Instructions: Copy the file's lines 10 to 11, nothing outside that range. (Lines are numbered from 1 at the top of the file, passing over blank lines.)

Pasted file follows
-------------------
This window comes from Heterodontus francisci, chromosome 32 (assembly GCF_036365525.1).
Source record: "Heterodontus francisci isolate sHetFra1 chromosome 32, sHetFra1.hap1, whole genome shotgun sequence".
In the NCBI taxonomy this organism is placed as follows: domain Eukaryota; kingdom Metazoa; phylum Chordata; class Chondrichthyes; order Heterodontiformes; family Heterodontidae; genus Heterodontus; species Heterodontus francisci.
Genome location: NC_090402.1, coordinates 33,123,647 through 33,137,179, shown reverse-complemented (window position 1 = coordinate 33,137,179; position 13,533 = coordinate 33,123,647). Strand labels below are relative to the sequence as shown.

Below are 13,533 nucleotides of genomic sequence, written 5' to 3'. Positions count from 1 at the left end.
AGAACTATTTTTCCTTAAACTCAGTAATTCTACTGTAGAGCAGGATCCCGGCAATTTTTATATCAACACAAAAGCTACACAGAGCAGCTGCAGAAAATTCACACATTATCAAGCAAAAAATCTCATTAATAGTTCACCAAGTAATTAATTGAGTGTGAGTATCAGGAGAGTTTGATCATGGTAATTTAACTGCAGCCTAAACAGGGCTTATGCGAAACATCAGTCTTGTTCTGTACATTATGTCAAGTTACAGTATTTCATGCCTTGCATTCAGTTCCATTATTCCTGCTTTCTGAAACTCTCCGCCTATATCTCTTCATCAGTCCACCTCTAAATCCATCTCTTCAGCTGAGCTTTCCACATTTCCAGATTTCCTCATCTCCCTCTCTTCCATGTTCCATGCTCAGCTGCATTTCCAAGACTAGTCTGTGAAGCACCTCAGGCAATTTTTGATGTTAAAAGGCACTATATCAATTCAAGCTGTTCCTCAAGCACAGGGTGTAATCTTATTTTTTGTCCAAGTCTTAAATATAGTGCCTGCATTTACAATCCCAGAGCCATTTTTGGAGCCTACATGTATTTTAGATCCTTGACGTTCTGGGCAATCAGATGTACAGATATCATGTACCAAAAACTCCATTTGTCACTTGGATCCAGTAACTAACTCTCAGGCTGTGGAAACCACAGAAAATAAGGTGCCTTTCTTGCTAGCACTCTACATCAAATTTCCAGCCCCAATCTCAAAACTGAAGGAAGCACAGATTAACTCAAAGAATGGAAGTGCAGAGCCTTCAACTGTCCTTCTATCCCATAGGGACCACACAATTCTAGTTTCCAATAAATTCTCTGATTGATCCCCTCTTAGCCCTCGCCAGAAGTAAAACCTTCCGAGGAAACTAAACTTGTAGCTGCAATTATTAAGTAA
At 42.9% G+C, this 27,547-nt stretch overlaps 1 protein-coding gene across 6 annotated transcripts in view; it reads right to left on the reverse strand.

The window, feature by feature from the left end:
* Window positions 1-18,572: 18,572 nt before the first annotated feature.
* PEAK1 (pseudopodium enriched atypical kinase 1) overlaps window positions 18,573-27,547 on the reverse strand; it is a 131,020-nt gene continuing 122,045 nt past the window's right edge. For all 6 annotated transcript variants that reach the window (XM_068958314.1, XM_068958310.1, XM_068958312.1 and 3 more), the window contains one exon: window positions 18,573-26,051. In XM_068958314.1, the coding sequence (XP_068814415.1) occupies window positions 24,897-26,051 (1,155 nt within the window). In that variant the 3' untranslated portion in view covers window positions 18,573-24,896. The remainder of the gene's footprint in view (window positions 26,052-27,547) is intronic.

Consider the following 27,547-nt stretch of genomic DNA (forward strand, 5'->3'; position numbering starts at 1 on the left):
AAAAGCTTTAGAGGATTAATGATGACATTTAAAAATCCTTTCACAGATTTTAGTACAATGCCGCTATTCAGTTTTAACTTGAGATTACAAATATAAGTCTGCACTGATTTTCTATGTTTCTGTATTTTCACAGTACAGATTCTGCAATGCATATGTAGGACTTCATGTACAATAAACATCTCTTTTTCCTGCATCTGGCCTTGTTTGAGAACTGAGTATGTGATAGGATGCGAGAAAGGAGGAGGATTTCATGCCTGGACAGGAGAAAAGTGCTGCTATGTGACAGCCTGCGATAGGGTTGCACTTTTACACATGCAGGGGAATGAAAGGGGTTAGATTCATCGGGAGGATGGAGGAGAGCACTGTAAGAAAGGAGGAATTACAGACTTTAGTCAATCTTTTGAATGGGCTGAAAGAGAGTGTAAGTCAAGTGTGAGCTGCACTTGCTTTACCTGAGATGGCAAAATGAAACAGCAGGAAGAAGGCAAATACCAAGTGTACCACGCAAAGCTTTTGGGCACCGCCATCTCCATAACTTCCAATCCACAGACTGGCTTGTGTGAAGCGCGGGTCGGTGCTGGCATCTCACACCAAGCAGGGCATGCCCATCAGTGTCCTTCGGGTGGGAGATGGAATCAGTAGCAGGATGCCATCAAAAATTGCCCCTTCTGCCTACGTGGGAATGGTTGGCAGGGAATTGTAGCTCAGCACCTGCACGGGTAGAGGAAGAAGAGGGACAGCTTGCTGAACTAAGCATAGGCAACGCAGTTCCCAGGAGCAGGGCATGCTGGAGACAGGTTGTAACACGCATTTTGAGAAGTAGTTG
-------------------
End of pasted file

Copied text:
* PEAK1 (pseudopodium enriched atypical kinase 1) overlaps window positions 18,573-27,547 on the reverse strand; it is a 131,020-nt gene continuing 122,045 nt past the window's right edge. For all 6 annotated transcript variants that reach the window (XM_068958314.1, XM_068958310.1, XM_068958312.1 and 3 more), the window contains one exon: window positions 18,573-26,051. In XM_068958314.1, the coding sequence (XP_068814415.1) occupies window positions 24,897-26,051 (1,155 nt within the window). In that variant the 3' untranslated portion in view covers window positions 18,573-24,896. The remainder of the gene's footprint in view (window positions 26,052-27,547) is intronic.

Consider the following 27,547-nt stretch of genomic DNA (forward strand, 5'->3'; position numbering starts at 1 on the left):